Wednesday, 16 July 2014

Classic Motoring Photographs

What a lot we owe Bill Brunell. A professional photographer in the glass plate era of the 1920s and 1930s, he left a unique record of crisp, beautifully detailed pictures of a motoring age long gone. The Motoring Picture Library has added 5,000 images from the National Motor Museum’s Bill Brunell Photographic Collection to its website

The model with her head through the sunroof of the Singer 8 Junior is most likely Brunell’s daughter, Kitty, who features in many of the photographs, and drove in the Monte Carlo Rally in 1928 with her father in his Singer Junior. They started from John o’Groats but retired. She competed in 1929 driving a Talbot 14/45 for which she designed the body. It became known as the Sportsman’s Coupe and Talbot was so impressed that it built another car for her for 1930, known as ‘Kitty II’. She married veteran competitor Ken Hutchinson.

Bill Brunell was co-driver to the Hon Victor Bruce in 1926 when they became the first Englishmen to win the Monte Carlo Rally and worked for the Ministry of Information and secret intelligence in the First World War.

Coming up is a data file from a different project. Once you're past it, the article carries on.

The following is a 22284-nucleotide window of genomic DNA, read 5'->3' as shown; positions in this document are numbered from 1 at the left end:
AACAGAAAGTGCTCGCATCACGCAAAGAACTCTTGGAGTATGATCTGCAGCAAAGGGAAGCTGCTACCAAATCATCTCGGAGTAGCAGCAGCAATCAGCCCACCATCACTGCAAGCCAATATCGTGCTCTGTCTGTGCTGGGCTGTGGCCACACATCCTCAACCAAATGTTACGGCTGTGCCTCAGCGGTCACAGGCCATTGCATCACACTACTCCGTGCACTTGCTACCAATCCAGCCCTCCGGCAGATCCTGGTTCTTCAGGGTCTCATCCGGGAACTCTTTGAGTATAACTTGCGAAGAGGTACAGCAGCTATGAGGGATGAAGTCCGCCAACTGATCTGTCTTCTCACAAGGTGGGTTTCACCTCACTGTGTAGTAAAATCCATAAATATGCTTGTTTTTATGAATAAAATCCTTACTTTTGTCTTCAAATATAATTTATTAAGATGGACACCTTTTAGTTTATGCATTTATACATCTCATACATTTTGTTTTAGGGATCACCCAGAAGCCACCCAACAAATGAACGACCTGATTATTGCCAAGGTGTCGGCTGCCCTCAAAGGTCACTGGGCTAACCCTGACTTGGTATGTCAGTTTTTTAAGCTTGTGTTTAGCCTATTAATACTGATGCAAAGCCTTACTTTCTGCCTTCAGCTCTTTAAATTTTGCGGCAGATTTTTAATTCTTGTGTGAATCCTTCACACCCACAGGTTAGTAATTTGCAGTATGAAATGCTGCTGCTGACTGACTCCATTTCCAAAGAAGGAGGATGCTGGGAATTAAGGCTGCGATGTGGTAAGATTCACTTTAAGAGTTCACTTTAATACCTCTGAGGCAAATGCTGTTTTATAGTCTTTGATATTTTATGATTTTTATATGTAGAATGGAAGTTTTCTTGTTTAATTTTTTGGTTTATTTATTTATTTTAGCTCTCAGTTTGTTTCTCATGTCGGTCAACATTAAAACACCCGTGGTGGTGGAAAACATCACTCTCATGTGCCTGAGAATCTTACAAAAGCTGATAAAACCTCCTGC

Motoring Picture Library Manager, Jon Day said: “Brunell’s photography is an evocative reminder of the golden age of British motoring, capturing perfectly the mood and spirit of the era. From street and social scenes to events, trials and rallies throughout Great Britain and Europe, Brunell’s images are an important historical record with artistic merit in their own right.It has taken NMM staff and volunteers over three years to digitise the glass plate negatives. The originals have subsequently been re-packaged and archived.The Beaulieu Motoring Picture Library with an archive of over a million images, is one of the most comprehensive sources of motoring photographs in the world. It supplies pictures to enthusiasts and commercially to publishing, broadcasting and advertising.

The works racing Austin Seven team (above) of Bert Hadley and Charles Goodacre at Brooklands with Kay Petre in car nearest Brunell’s camera.

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